A top Russian official said he had a “difficult” conversation with his US counterpart on Sunday as preliminary talks on Ukraine got under way amid fears of a Russian invasion of its pro-Western neighbor.
“The conversation was difficult, it couldn’t have been easy,” Russian Deputy Foreign Minister Sergei Ryabkov was quoted as saying by the Interfax news agency after meeting US Deputy Secretary of State Wendy Sherman during a working dinner in Geneva.
Ryabkov described his talks with Sherman, which lasted a little over two hours, as “business-like.” A full day of talks was to follow Monday. “I think that tomorrow we won’t waste any time,” Ryabkov said, adding that he “never loses optimism.”
The United States and Russia had set firm lines ahead of the high-stakes security talks on Ukraine, with Washington warning of the risk of confrontation and Moscow ruling out concessions.
US Secretary of State Antony Blinken urged Russia to steer away from aggression and choose the diplomatic path as the Kremlin, facing strong pressure to pull back troops from the Ukrainian border, demands wide-ranging new security arrangements with the West.
For her part, during her initial talks with Ryabkov, Sherman “stressed the United States’ commitment to the international principles of sovereignty, territorial integrity, and the freedom of sovereign nations to choose their own alliances,” the State Department said in a statement.
Ahead of the talks, Ryabkov told Russian news agencies that Moscow was “disappointed” with signals coming from Washington and from Brussels, where NATO and the European Union are based.
The talks with the United States kick off a week of diplomacy during which Russian officials will meet representatives of NATO and the Organization for Security and Cooperation in Europe (OSCE), as Washington tries to assure European allies they will not be sidelined.
“There’s a path of dialogue and diplomacy to try to resolve some of these differences,” Blinken told US news channel CNN on Sunday.
“The other path is confrontation and massive consequences for Russia if it renews its aggression on Ukraine. We are about to test the proposition about which path President (Vladimir) Putin is prepared to take.”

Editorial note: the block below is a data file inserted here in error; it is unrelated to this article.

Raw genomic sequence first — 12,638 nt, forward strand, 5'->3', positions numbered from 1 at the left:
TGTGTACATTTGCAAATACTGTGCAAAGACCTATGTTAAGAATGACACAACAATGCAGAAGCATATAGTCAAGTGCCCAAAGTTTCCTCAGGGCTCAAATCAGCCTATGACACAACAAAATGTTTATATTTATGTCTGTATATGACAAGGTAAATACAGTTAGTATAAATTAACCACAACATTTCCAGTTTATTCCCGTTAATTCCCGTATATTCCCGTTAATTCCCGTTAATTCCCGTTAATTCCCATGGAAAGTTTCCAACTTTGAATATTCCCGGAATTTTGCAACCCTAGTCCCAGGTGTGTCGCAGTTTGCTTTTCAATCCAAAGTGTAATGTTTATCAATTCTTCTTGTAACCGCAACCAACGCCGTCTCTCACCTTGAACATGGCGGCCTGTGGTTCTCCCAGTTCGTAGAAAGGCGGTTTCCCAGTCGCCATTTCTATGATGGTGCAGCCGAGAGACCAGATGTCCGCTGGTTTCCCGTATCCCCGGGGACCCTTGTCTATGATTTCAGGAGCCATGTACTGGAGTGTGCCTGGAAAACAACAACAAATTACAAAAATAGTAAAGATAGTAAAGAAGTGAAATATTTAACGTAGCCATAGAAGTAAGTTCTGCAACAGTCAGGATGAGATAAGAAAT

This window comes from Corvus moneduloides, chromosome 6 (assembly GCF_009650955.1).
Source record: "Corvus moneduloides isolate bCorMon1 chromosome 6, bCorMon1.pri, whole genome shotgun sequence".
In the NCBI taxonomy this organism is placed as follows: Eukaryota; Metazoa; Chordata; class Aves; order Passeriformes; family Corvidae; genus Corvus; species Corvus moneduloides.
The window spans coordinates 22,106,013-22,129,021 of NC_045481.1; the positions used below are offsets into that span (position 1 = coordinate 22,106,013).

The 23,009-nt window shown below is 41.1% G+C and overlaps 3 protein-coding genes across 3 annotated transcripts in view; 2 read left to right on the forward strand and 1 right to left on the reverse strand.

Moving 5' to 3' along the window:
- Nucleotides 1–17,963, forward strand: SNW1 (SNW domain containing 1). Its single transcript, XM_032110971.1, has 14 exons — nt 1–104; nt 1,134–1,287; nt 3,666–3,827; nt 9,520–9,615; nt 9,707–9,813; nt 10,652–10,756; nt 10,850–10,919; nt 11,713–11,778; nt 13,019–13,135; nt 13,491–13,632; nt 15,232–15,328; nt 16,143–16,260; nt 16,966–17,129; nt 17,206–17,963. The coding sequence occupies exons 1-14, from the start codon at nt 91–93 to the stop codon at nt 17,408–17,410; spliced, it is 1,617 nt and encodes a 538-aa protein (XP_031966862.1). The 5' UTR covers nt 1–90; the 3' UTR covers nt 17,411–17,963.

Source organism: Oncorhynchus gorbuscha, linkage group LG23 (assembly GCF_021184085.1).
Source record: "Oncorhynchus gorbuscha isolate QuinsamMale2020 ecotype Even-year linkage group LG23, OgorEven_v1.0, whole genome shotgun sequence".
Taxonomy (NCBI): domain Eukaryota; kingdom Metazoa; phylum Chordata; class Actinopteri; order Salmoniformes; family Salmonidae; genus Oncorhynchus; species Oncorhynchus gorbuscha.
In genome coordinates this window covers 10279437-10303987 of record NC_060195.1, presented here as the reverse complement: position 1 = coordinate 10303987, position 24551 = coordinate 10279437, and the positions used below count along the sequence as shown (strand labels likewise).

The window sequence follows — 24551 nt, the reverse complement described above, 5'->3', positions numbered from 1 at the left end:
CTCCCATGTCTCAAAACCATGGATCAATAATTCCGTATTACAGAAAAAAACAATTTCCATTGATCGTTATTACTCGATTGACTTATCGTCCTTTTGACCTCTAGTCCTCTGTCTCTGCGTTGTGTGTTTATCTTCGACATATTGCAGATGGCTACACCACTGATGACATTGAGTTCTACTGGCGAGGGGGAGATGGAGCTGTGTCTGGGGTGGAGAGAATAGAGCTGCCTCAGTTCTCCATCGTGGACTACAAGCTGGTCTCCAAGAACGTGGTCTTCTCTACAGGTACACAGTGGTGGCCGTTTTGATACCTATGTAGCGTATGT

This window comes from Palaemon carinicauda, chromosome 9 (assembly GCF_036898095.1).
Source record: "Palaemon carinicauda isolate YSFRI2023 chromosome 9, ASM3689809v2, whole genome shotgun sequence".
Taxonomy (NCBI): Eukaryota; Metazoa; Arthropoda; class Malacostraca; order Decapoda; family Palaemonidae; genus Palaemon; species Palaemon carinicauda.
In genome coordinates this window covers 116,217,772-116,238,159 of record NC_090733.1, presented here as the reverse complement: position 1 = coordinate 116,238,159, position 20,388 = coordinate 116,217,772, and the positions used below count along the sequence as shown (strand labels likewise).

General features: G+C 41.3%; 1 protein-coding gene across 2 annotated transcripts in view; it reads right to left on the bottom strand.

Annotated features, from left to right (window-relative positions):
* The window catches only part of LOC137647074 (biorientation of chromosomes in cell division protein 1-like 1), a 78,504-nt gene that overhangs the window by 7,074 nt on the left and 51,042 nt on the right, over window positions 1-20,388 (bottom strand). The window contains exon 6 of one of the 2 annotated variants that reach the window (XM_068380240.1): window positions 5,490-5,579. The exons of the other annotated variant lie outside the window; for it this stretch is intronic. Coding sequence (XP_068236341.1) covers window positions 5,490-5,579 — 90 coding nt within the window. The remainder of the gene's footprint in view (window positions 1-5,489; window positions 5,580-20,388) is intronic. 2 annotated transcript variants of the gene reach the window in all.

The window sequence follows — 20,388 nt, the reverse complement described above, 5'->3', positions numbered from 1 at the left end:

‘Gun to Ukraine’s Head’
Since late last year, Putin has amassed tens of thousands of troops at the Ukrainian border and demanded guarantees that NATO will not expand further eastward.
The Kremlin is insisting NATO must never grant membership to ex-Soviet Ukraine, which is pushing to join.
The United States says many of Moscow’s proposals are non-starters.
Blinken warned that any positive outcome from the talks would rely in part on Russia’s willingness to stand down from its aggressive posture, which he likened to “an atmosphere of escalation with a gun to Ukraine’s head.”
“If we’re actually going to make progress, we’re going to have to see de-escalation,” US President Joe Biden‘s top diplomat said.
Russia could otherwise face severe economic and financial consequences, “as well as NATO almost certainly having to reinforce its position near Russia as well as continuing to provide assistance to Ukraine,” he told ABC television on Sunday.
Putin met Biden in Geneva in June and agreed on regular “stability” talks between Sherman and Ryabkov. Previous rounds were held in the Swiss city in July and September.
In two phone calls to Putin, Biden has warned of severe consequences if Russia invades Ukraine.
Measures under consideration include sanctions on Putin’s inner circle, canceling Russia’s controversial Nord Stream 2 pipeline to Germany or, in the most drastic scenario, severing Russia’s links to the world’s banking system.
Russia insists it was deceived after the Cold War and understood that NATO would not expand eastward.
Instead, the US-led alliance welcomed most of the former Warsaw Pact countries and the three Baltic nations that were under Soviet rule.
On Sunday in an interview for Russian news agency TASS in Geneva, Ryabkov accused NATO of trying for decades to “push back” Russia. “So NATO should pack up and return to the borders of 1997,” Ryabkov said.
Russia has put intense pressure on Ukraine since 2014 after a revolution overthrew a government that had sided with the Kremlin against moving closer to Europe.
Russia seized the Crimean peninsula and backs an insurgency in eastern Ukraine in which more than 13,000 people have died.
“It is very likely that we will encounter the reticence of our US and NATO colleagues to really perceive what we need,” Ryabkov said Sunday.
In spite “of the threats that are constantly formulated against us… we will make no concession,” he said, adding it would “amount to acting against the interests of our security.”